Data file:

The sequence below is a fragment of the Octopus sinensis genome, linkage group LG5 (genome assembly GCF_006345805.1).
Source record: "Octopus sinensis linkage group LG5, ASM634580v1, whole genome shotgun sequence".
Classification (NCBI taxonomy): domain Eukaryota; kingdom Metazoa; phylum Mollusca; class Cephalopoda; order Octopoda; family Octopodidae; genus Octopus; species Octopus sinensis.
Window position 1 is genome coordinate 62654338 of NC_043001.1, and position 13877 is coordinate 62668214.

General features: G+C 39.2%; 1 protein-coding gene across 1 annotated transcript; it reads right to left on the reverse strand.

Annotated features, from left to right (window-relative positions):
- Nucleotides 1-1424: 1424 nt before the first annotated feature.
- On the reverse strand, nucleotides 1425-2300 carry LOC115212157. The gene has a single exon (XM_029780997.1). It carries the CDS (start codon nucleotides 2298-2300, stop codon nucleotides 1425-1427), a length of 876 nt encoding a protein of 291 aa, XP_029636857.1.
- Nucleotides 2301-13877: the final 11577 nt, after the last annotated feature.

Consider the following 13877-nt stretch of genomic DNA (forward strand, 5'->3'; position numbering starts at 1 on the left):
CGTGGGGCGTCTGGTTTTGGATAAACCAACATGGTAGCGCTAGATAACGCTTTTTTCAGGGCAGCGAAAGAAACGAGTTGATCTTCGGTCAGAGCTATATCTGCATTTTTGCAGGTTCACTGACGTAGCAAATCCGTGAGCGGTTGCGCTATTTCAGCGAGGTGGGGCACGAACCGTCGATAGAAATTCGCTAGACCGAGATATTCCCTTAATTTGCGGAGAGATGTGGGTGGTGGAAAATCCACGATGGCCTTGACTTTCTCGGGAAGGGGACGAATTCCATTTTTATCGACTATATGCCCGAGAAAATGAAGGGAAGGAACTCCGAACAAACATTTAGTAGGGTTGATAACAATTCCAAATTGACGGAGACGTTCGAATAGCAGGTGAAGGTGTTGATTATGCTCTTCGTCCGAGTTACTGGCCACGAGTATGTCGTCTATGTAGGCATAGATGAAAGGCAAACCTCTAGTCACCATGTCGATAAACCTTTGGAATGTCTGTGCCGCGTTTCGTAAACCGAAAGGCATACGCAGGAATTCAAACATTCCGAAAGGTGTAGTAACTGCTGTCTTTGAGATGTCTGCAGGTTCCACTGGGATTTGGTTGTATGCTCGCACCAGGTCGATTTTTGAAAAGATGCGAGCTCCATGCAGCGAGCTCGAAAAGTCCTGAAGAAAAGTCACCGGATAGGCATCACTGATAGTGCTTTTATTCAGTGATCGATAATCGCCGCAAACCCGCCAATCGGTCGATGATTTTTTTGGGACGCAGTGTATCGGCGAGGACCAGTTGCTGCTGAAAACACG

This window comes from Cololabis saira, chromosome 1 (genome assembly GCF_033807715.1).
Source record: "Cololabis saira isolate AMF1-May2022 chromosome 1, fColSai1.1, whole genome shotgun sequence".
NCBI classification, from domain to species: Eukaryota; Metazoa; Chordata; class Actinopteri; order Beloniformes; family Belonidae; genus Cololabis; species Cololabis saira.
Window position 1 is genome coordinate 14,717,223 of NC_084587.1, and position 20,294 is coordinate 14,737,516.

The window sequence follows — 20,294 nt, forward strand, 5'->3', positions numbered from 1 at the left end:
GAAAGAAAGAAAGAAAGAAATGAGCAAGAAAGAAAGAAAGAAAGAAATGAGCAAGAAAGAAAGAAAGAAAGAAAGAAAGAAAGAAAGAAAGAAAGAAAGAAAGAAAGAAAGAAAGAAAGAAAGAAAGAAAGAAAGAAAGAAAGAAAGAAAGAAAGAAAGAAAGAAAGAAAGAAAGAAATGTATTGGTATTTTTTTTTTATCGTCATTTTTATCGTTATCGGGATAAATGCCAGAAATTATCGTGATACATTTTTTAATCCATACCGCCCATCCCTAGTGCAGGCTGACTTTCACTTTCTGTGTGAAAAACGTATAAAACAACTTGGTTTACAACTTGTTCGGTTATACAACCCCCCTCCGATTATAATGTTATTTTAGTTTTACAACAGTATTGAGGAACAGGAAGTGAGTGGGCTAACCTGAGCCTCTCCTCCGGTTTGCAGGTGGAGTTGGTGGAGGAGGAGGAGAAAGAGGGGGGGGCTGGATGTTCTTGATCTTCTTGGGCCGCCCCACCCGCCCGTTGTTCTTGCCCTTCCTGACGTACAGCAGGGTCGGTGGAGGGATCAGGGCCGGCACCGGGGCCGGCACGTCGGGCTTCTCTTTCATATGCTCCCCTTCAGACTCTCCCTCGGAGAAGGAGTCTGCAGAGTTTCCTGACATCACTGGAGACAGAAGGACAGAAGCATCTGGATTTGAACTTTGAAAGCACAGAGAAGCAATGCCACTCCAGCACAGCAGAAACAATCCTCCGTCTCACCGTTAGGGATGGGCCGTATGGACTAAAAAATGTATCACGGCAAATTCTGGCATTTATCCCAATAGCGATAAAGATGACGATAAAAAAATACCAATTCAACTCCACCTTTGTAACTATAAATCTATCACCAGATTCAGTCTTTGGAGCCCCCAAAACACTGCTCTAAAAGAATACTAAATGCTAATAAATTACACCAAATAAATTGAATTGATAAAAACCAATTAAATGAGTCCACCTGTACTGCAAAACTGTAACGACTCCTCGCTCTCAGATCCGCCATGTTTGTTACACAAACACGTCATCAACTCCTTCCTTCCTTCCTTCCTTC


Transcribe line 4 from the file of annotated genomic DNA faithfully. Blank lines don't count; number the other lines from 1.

Window position 1 is genome coordinate 62654338 of NC_043001.1, and position 13877 is coordinate 62668214.